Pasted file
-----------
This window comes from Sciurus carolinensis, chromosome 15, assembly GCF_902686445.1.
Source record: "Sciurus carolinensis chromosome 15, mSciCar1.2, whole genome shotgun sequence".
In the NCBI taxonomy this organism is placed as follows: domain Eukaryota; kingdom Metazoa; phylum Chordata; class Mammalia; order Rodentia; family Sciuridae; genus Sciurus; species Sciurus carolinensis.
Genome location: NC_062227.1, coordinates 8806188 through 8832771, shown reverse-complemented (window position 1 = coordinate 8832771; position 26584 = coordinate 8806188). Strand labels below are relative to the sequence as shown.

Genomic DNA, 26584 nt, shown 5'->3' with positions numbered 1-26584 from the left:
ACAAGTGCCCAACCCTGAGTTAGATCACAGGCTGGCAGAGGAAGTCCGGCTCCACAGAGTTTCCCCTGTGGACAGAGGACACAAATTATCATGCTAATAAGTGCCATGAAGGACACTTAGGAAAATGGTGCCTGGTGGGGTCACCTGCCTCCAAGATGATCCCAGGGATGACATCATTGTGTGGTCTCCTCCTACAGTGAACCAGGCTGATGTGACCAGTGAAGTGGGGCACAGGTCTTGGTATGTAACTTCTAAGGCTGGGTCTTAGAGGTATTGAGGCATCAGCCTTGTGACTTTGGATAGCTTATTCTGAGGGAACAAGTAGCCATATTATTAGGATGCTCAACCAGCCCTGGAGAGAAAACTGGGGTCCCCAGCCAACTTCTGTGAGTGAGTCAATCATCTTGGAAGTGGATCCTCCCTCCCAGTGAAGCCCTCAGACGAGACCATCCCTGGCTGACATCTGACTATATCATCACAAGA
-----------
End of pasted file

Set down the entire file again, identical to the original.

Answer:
This window comes from Sciurus carolinensis, chromosome 15, assembly GCF_902686445.1.
Source record: "Sciurus carolinensis chromosome 15, mSciCar1.2, whole genome shotgun sequence".
In the NCBI taxonomy this organism is placed as follows: domain Eukaryota; kingdom Metazoa; phylum Chordata; class Mammalia; order Rodentia; family Sciuridae; genus Sciurus; species Sciurus carolinensis.
Genome location: NC_062227.1, coordinates 8806188 through 8832771, shown reverse-complemented (window position 1 = coordinate 8832771; position 26584 = coordinate 8806188). Strand labels below are relative to the sequence as shown.

Genomic DNA, 26584 nt, shown 5'->3' with positions numbered 1-26584 from the left:
ACAAGTGCCCAACCCTGAGTTAGATCACAGGCTGGCAGAGGAAGTCCGGCTCCACAGAGTTTCCCCTGTGGACAGAGGACACAAATTATCATGCTAATAAGTGCCATGAAGGACACTTAGGAAAATGGTGCCTGGTGGGGTCACCTGCCTCCAAGATGATCCCAGGGATGACATCATTGTGTGGTCTCCTCCTACAGTGAACCAGGCTGATGTGACCAGTGAAGTGGGGCACAGGTCTTGGTATGTAACTTCTAAGGCTGGGTCTTAGAGGTATTGAGGCATCAGCCTTGTGACTTTGGATAGCTTATTCTGAGGGAACAAGTAGCCATATTATTAGGATGCTCAACCAGCCCTGGAGAGAAAACTGGGGTCCCCAGCCAACTTCTGTGAGTGAGTCAATCATCTTGGAAGTGGATCCTCCCTCCCAGTGAAGCCCTCAGACGAGACCATCCCTGGCTGACATCTGACTATATCATCACAAGA